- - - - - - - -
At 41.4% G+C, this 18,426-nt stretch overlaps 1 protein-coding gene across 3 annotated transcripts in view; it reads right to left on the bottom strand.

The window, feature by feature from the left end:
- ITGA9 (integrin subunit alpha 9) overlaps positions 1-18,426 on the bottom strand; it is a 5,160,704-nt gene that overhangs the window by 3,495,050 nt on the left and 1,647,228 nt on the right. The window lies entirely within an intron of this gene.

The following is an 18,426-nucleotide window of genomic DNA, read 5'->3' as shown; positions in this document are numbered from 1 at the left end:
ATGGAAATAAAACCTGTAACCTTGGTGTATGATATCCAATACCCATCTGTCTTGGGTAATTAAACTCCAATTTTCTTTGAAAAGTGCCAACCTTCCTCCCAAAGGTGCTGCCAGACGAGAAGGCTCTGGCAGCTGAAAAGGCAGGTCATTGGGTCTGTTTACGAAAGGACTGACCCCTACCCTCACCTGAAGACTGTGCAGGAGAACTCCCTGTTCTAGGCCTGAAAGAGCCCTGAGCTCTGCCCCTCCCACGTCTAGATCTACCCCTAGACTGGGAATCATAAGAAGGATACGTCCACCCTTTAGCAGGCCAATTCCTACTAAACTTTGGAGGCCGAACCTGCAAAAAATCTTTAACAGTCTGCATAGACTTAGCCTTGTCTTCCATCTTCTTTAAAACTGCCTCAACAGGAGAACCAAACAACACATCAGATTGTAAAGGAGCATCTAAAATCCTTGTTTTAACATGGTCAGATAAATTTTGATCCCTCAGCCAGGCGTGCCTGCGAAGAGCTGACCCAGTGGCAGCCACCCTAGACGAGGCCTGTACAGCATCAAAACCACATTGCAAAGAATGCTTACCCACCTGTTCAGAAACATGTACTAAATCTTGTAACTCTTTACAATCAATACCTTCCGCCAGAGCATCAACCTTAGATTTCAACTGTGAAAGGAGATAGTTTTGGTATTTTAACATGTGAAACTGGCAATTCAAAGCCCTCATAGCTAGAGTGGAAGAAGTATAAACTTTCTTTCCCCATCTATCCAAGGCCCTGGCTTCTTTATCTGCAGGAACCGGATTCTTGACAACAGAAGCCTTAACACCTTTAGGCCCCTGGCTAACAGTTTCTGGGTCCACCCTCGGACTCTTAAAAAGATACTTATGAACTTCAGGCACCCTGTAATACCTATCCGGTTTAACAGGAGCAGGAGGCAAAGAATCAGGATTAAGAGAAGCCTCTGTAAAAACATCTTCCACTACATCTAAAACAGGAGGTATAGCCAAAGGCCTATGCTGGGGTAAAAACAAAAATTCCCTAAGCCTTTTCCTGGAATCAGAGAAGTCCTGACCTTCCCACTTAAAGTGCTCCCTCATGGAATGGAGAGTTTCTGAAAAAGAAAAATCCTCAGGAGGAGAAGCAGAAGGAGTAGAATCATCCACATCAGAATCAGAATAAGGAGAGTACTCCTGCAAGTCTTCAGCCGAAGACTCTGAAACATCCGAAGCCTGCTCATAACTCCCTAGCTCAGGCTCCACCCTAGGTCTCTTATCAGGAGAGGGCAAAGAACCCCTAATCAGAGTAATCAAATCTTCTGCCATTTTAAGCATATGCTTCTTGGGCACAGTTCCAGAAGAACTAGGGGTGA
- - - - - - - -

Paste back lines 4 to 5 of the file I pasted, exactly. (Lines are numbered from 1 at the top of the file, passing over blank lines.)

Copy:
The following is an 18,426-nucleotide window of genomic DNA, read 5'->3' as shown; positions in this document are numbered from 1 at the left end:
ATGGAAATAAAACCTGTAACCTTGGTGTATGATATCCAATACCCATCTGTCTTGGGTAATTAAACTCCAATTTTCTTTGAAAAGTGCCAACCTTCCTCCCAAAGGTGCTGCCAGACGAGAAGGCTCTGGCAGCTGAAAAGGCAGGTCATTGGGTCTGTTTACGAAAGGACTGACCCCTACCCTCACCTGAAGACTGTGCAGGAGAACTCCCTGTTCTAGGCCTGAAAGAGCCCTGAGCTCTGCCCCTCCCACGTCTAGATCTACCCCTAGACTGGGAATCATAAGAAGGATACGTCCACCCTTTAGCAGGCCAATTCCTACTAAACTTTGGAGGCCGAACCTGCAAAAAATCTTTAACAGTCTGCATAGACTTAGCCTTGTCTTCCATCTTCTTTAAAACTGCCTCAACAGGAGAACCAAACAACACATCAGATTGTAAAGGAGCATCTAAAATCCTTGTTTTAACATGGTCAGATAAATTTTGATCCCTCAGCCAGGCGTGCCTGCGAAGAGCTGACCCAGTGGCAGCCACCCTAGACGAGGCCTGTACAGCATCAAAACCACATTGCAAAGAATGCTTACCCACCTGTTCAGAAACATGTACTAAATCTTGTAACTCTTTACAATCAATACCTTCCGCCAGAGCATCAACCTTAGATTTCAACTGTGAAAGGAGATAGTTTTGGTATTTTAACATGTGAAACTGGCAATTCAAAGCCCTCATAGCTAGAGTGGAAGAAGTATAAACTTTCTTTCCCCATCTATCCAAGGCCCTGGCTTCTTTATCTGCAGGAACCGGATTCTTGACAACAGAAGCCTTAACACCTTTAGGCCCCTGGCTAACAGTTTCTGGGTCCACCCTCGGACTCTTAAAAAGATACTTATGAACTTCAGGCACCCTGTAATACCTATCCGGTTTAACAGGAGCAGGAGGCAAAGAATCAGGATTAAGAGAAGCCTCTGTAAAAACATCTTCCACTACATCTAAAACAGGAGGTATAGCCAAAGGCCTATGCTGGGGTAAAAACAAAAATTCCCTAAGCCTTTTCCTGGAATCAGAGAAGTCCTGACCTTCCCACTTAAAGTGCTCCCTCATGGAATGGAGAGTTTCTGAAAAAGAAAAATCCTCAGGAGGAGAAGCAGAAGGAGTAGAATCATCCACATCAGAATCAGAATAAGGAGAGTACTCCTGCAAGTCTTCAGCCGAAGACTCTGAAACATCCGAAGCCTGCTCATAACTCCCTAGCTCAGGCTCCACCCTAGGTCTCTTATCAGGAGAGGGCAAAGAACCCCTAATCAGAGTAATCAAATCTTCTGCCATTTTAAGCATATGCTTCTTGGGCACAGTTCCAGAAGAACTAGGGGTGA